Levels of uranium in urine from Swedish personnel that have been serving or will serve in the Swedish KFOR contingent. Part 2. Follow-up


  • Sandström Björn

Publish date: 2002-01-01

Report number: FOI-R--0581--SE

Pages: 15

Written in: Swedish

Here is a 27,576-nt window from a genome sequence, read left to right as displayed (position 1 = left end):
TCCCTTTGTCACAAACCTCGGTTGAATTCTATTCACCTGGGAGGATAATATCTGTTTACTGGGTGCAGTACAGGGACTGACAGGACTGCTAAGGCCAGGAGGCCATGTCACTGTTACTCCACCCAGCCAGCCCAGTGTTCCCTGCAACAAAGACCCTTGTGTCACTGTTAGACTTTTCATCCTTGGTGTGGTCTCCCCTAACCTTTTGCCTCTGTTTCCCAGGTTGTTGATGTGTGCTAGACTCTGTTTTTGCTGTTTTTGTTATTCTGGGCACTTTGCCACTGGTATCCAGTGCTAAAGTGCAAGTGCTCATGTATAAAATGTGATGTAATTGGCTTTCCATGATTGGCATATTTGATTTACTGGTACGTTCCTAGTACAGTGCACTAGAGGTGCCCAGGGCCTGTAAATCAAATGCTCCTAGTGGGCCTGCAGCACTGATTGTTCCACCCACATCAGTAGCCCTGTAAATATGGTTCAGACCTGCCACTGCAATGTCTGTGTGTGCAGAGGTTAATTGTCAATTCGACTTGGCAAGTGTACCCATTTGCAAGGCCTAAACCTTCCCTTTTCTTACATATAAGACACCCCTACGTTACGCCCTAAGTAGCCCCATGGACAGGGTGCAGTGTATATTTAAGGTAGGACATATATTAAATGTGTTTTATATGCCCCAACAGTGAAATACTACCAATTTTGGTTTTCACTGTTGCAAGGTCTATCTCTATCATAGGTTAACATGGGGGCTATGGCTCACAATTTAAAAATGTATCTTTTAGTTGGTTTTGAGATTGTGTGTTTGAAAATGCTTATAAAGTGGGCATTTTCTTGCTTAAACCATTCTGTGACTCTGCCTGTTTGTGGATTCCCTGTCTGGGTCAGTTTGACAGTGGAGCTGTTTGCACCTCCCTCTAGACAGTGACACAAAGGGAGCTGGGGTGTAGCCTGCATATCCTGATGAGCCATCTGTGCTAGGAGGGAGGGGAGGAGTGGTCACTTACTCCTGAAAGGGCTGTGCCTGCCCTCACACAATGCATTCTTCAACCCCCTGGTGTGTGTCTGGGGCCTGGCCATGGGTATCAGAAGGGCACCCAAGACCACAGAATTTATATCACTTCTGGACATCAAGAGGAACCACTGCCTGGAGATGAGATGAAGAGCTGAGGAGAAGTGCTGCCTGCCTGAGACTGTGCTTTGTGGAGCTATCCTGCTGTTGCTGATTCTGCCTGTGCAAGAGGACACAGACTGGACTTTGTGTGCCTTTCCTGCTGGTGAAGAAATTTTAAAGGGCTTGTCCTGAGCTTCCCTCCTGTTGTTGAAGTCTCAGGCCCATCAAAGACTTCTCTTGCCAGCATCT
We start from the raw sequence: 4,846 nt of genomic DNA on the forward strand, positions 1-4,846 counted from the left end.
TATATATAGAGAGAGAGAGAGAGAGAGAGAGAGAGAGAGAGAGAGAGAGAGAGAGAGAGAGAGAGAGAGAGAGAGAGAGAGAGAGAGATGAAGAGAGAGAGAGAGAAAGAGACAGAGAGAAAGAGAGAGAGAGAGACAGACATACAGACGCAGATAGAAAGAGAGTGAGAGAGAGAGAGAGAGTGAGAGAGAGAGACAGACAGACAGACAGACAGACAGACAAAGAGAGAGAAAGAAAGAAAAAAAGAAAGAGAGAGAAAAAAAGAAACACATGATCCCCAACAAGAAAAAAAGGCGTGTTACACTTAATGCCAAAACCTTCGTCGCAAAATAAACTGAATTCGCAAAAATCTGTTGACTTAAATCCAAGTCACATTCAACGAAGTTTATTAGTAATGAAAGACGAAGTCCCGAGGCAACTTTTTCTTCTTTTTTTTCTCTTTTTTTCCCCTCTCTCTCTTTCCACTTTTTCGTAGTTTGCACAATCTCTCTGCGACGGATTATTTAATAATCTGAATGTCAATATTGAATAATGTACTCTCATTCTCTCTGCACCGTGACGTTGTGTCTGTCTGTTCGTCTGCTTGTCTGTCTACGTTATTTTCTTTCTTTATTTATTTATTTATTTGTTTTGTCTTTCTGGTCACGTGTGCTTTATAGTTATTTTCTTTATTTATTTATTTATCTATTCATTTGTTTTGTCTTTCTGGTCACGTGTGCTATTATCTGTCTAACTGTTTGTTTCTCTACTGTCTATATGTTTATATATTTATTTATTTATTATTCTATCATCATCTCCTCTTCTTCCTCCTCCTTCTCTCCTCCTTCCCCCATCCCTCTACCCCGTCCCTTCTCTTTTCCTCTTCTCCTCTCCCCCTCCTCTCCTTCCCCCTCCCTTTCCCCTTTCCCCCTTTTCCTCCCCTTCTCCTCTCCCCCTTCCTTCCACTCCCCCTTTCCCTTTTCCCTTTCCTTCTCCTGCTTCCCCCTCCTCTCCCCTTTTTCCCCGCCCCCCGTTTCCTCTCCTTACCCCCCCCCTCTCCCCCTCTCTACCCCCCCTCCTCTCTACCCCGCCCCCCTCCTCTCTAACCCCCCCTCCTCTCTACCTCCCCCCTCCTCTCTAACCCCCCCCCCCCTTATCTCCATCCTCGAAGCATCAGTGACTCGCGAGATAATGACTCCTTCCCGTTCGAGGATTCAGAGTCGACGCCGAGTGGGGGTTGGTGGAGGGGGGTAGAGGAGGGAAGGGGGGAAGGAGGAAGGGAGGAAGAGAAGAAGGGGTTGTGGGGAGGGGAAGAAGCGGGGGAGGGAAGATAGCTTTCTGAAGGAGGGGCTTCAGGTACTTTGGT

In March 2001, about 200 of the personnel in the homebound Swedish battalion in Kosovo were tested for their content of uranium in the urine. Surprisingly, their uranium levels were on average much lower than those of the control group, 6.9 ng/g creatinine vs 26.8 ng/g. The control group consisted of around 200 from the replacement battalion. The aim of the current study was to follow up this previous study and determine if the uranium levels of the Kosovo-bound personnel would decrease during their six months duty in Kosovo. In November 2001, shortly before their duty ended, 21 persons of those with high uranium levels initially were subjected to a second round of 24-h urine sampling. The second sampling resulted in much lower uranium levels for all tested persons. The uranium levels fell between 74 and 97 % during the six-month stay in Kosovo. On average, the decrease was 90 %, falling from 69 ng/g creatinine in March (in Sweden) to 6.7 ng/g in November (in Kosovo). It was foreseen that drinking water could be the main source of uranium. Therefore, tap water at Almnäs, where the replacement battalion stayed during the March sampling, was tested for uranium content. Furthermore, tap water from around ten of the biggest cities in Sweden were tested. Tap water from some other parts of Sweden of relevance to the study as well as mineral water from both Kosovo and Sweden, a popular brand of soda and three beer brands were also included in this test. The uranium content of the water samples was generally very low. Only a few tap waters, one Swedish mineral water and one of the tested beers contained significantly more (up to 100 times more) uranium than the mineral water the Swedish personnel were drinking in Kosovo. However, it would be necessary to consume around 10 liters per day of the mineral water with the highest uranium content to approach the internationally recognized guidance value of 100 microSv for the accepted equivalent annual dose from uranium in water. The current study does not shred any light on which other main soruces of uranium in Sweden there might exist. Finding those uranium sources is a future challenge.